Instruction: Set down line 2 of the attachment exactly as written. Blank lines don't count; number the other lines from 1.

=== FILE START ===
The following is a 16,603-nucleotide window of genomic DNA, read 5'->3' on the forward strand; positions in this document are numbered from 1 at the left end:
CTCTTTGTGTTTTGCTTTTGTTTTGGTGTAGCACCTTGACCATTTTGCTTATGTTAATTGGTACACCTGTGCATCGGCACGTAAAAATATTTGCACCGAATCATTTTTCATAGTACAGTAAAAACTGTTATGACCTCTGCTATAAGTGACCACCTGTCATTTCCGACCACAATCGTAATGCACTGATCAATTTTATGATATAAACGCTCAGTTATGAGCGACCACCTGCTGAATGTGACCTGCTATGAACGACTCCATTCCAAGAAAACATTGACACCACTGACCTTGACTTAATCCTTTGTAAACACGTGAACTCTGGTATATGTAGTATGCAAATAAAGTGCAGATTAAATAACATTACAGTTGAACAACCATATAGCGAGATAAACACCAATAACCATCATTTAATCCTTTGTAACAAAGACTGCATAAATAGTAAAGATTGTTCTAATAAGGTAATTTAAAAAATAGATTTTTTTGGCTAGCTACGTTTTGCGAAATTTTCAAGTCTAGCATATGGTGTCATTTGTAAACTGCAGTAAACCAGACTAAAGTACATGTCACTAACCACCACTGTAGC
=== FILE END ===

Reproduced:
CTCTTTGTGTTTTGCTTTTGTTTTGGTGTAGCACCTTGACCATTTTGCTTATGTTAATTGGTACACCTGTGCATCGGCACGTAAAAATATTTGCACCGAATCATTTTTCATAGTACAGTAAAAACTGTTATGACCTCTGCTATAAGTGACCACCTGTCATTTCCGACCACAATCGTAATGCACTGATCAATTTTATGATATAAACGCTCAGTTATGAGCGACCACCTGCTGAATGTGACCTGCTATGAACGACTCCATTCCAAGAAAACATTGACACCACTGACCTTGACTTAATCCTTTGTAAACACGTGAACTCTGGTATATGTAGTATGCAAATAAAGTGCAGATTAAATAACATTACAGTTGAACAACCATATAGCGAGATAAACACCAATAACCATCATTTAATCCTTTGTAACAAAGACTGCATAAATAGTAAAGATTGTTCTAATAAGGTAATTTAAAAAATAGATTTTTTTGGCTAGCTACGTTTTGCGAAATTTTCAAGTCTAGCATATGGTGTCATTTGTAAACTGCAGTAAACCAGACTAAAGTACATGTCACTAACCACCACTGTAGC